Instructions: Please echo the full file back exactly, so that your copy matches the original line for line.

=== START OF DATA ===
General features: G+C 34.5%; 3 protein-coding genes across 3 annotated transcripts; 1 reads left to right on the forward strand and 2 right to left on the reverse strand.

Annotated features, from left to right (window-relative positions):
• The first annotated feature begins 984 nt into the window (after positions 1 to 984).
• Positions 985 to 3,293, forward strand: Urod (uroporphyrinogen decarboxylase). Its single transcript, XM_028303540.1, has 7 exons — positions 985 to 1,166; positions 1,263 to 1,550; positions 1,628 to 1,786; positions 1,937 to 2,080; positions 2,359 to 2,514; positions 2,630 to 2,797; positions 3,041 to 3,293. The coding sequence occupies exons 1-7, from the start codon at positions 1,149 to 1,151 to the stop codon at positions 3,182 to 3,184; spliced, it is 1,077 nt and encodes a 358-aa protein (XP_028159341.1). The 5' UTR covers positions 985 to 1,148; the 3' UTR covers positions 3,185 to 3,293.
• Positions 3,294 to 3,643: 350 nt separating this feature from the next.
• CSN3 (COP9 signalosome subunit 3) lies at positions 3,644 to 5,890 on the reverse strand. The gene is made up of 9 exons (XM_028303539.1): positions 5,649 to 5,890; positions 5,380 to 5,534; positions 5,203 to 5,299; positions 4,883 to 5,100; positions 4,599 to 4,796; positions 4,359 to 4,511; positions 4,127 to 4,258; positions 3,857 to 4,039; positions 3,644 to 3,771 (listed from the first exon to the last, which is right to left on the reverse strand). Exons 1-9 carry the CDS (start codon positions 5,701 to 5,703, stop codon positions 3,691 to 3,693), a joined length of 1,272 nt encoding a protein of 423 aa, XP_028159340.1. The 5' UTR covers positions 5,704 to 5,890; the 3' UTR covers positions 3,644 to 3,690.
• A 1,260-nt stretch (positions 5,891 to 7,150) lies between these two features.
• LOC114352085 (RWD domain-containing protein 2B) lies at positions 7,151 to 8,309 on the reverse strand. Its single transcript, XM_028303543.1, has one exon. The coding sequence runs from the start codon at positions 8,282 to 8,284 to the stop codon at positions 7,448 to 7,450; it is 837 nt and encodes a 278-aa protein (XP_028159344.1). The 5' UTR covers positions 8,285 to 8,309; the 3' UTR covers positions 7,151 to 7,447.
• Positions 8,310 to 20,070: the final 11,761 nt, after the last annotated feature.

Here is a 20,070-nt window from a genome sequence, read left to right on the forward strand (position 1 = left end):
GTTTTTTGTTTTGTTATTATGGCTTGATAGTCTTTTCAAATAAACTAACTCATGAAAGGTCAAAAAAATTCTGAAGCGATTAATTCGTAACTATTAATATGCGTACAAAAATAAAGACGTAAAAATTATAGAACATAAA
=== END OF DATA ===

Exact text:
General features: G+C 34.5%; 3 protein-coding genes across 3 annotated transcripts; 1 reads left to right on the forward strand and 2 right to left on the reverse strand.

Annotated features, from left to right (window-relative positions):
• The first annotated feature begins 984 nt into the window (after positions 1 to 984).
• Positions 985 to 3,293, forward strand: Urod (uroporphyrinogen decarboxylase). Its single transcript, XM_028303540.1, has 7 exons — positions 985 to 1,166; positions 1,263 to 1,550; positions 1,628 to 1,786; positions 1,937 to 2,080; positions 2,359 to 2,514; positions 2,630 to 2,797; positions 3,041 to 3,293. The coding sequence occupies exons 1-7, from the start codon at positions 1,149 to 1,151 to the stop codon at positions 3,182 to 3,184; spliced, it is 1,077 nt and encodes a 358-aa protein (XP_028159341.1). The 5' UTR covers positions 985 to 1,148; the 3' UTR covers positions 3,185 to 3,293.
• Positions 3,294 to 3,643: 350 nt separating this feature from the next.
• CSN3 (COP9 signalosome subunit 3) lies at positions 3,644 to 5,890 on the reverse strand. The gene is made up of 9 exons (XM_028303539.1): positions 5,649 to 5,890; positions 5,380 to 5,534; positions 5,203 to 5,299; positions 4,883 to 5,100; positions 4,599 to 4,796; positions 4,359 to 4,511; positions 4,127 to 4,258; positions 3,857 to 4,039; positions 3,644 to 3,771 (listed from the first exon to the last, which is right to left on the reverse strand). Exons 1-9 carry the CDS (start codon positions 5,701 to 5,703, stop codon positions 3,691 to 3,693), a joined length of 1,272 nt encoding a protein of 423 aa, XP_028159340.1. The 5' UTR covers positions 5,704 to 5,890; the 3' UTR covers positions 3,644 to 3,690.
• A 1,260-nt stretch (positions 5,891 to 7,150) lies between these two features.
• LOC114352085 (RWD domain-containing protein 2B) lies at positions 7,151 to 8,309 on the reverse strand. Its single transcript, XM_028303543.1, has one exon. The coding sequence runs from the start codon at positions 8,282 to 8,284 to the stop codon at positions 7,448 to 7,450; it is 837 nt and encodes a 278-aa protein (XP_028159344.1). The 5' UTR covers positions 8,285 to 8,309; the 3' UTR covers positions 7,151 to 7,447.
• Positions 8,310 to 20,070: the final 11,761 nt, after the last annotated feature.

Here is a 20,070-nt window from a genome sequence, read left to right on the forward strand (position 1 = left end):
GTTTTTTGTTTTGTTATTATGGCTTGATAGTCTTTTCAAATAAACTAACTCATGAAAGGTCAAAAAAATTCTGAAGCGATTAATTCGTAACTATTAATATGCGTACAAAAATAAAGACGTAAAAATTATAGAACATAAA